Friends, I am a devotee to pretty much all forms of animation – although some of my favorites are what I would consider to be the classics such as the theatrical shorts by Tex Avery, Friz Freleng, Chuck Jones, Bob Clampett, as well as the likes of Disney’s Nine Old Men. It was at Walt Disney Studios that a young Brad Bird (The Iron Giant, The Incredibles) after graduating the animation program at CalArts found work. A few of his early credits include Disney’s The Small One, which was a theatrical short film released in 1978 along with the re-release of Pinocchio. As well as acting as an animator on the ’80s Animalympics, The Fox and the Hound in ’81, and even the emotionally charged The Plague Dogs in ’82. Why, back in 1990 he acted as the animation Director for the “Bart Simpson: Do the Bartman” music video – three years after he had delivered Family Dog for Amazing Stories.
As I’ve read though on Jerry Beck’s Cartoon Research – in an article by Jim Korkis from December of 2019, Brad Bird was not happy with the direction of animation at Disney after he had been hired. A similar feeling that Don Bluth, who was animation Director for The Small One, apparently shared as he left the studio in 1979 – on his 42nd birthday. Although it would appear that Brandon Bird was not one of the 16 artists from the Walt Disney Studios that Bluth would convince to join him in his exodus to create their own company, as 1985’s The Black Cauldron was the last Disney project Bird worked on until 2004 with Pixar’s The Incredibles.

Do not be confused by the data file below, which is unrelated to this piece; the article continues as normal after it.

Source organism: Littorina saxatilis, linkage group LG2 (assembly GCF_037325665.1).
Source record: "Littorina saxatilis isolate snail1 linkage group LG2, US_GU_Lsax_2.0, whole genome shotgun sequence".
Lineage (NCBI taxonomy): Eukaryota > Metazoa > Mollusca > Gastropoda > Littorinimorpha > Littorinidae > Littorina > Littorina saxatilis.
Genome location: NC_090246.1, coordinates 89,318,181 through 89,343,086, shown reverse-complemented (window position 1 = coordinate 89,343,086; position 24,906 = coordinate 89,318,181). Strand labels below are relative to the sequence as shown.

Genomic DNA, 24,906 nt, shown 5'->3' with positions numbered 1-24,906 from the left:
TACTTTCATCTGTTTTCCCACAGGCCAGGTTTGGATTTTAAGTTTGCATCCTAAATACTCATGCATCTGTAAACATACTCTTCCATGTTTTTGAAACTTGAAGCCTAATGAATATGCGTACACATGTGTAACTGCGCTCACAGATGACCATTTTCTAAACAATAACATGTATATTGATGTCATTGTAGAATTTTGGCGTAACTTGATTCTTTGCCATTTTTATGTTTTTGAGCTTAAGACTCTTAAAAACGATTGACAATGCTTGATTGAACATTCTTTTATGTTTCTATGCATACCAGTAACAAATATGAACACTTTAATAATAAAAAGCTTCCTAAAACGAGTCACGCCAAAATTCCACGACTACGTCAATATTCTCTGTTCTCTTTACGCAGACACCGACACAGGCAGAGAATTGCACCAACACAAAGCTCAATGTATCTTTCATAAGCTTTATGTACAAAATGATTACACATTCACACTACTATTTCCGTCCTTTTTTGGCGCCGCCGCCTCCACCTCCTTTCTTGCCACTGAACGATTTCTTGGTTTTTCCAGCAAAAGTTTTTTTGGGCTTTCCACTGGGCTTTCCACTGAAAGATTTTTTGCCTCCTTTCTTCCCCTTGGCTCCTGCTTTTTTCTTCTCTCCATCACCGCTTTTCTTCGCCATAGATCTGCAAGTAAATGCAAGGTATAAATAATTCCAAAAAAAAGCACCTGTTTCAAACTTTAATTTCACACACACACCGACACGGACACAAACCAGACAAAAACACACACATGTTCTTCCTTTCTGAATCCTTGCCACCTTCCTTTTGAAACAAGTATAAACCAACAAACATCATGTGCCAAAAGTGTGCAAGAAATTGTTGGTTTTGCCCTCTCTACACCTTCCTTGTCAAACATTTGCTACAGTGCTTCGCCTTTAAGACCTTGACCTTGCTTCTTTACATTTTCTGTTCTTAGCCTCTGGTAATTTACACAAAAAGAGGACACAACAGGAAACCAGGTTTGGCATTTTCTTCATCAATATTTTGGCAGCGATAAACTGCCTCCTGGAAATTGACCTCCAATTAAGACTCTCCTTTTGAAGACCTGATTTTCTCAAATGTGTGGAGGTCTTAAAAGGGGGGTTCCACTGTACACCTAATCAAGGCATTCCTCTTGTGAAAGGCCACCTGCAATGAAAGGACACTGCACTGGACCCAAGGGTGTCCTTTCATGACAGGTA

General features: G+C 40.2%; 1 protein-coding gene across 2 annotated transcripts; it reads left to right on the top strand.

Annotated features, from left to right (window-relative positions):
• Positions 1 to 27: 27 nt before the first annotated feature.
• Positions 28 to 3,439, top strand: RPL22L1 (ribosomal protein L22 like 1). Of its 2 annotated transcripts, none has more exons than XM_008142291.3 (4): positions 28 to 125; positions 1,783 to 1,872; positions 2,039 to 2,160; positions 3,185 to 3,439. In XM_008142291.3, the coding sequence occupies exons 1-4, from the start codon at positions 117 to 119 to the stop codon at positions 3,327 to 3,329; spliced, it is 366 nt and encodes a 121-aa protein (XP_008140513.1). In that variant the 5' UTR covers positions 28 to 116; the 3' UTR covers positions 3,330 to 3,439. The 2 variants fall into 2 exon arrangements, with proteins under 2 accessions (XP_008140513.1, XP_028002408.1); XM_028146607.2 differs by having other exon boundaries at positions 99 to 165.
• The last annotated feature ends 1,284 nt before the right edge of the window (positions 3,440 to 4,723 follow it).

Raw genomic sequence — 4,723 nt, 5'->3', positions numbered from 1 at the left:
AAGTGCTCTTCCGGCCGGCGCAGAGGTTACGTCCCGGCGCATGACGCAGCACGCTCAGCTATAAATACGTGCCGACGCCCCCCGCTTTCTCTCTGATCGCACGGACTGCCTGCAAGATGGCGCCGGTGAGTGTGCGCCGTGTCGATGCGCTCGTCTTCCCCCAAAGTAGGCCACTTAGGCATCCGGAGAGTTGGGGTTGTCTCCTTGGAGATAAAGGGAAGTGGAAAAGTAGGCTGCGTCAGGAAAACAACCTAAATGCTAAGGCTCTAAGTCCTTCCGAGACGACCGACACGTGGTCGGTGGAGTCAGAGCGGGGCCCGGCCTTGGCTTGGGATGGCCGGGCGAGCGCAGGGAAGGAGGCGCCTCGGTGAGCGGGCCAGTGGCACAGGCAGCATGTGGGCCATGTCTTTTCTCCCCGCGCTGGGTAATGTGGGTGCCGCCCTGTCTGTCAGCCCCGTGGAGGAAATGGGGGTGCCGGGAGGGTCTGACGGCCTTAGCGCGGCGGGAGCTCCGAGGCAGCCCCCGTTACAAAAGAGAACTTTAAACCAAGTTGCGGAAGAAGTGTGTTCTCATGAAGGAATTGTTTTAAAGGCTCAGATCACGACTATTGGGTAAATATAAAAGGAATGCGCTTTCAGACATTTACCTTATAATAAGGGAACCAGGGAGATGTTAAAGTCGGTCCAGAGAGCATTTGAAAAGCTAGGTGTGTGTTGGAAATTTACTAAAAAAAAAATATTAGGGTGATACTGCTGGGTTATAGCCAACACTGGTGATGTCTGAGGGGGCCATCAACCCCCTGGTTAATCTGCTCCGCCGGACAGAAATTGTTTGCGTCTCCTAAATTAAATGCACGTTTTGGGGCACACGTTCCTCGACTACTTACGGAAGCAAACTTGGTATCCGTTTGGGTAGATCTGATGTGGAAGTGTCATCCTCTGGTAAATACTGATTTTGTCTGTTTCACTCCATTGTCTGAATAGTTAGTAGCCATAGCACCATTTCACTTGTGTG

It turns out that in 1980, Bird was ready to try and change the direction of animated features and shorts, attempting to get backing on some projects he wanted to work on. We know this thanks to Korkis’ article on Cartoon Research which includes a letter to Steven Spielberg, which is dated April 11th of that year. Also included with that letter was a reel of rough animation – that Bird points out took about five months to complete – worked on by himself as well as some fellow animators. One of those projects that Bird was interested in pursuing was an animated film for Will Eisner’s iconic comic strip character The Spirit. In total the pencil test runs just a tad over three minutes in length… but there is an amazing amount of love for the comic book universe that Eisner created and even in this rough state it shows it definitely had potential!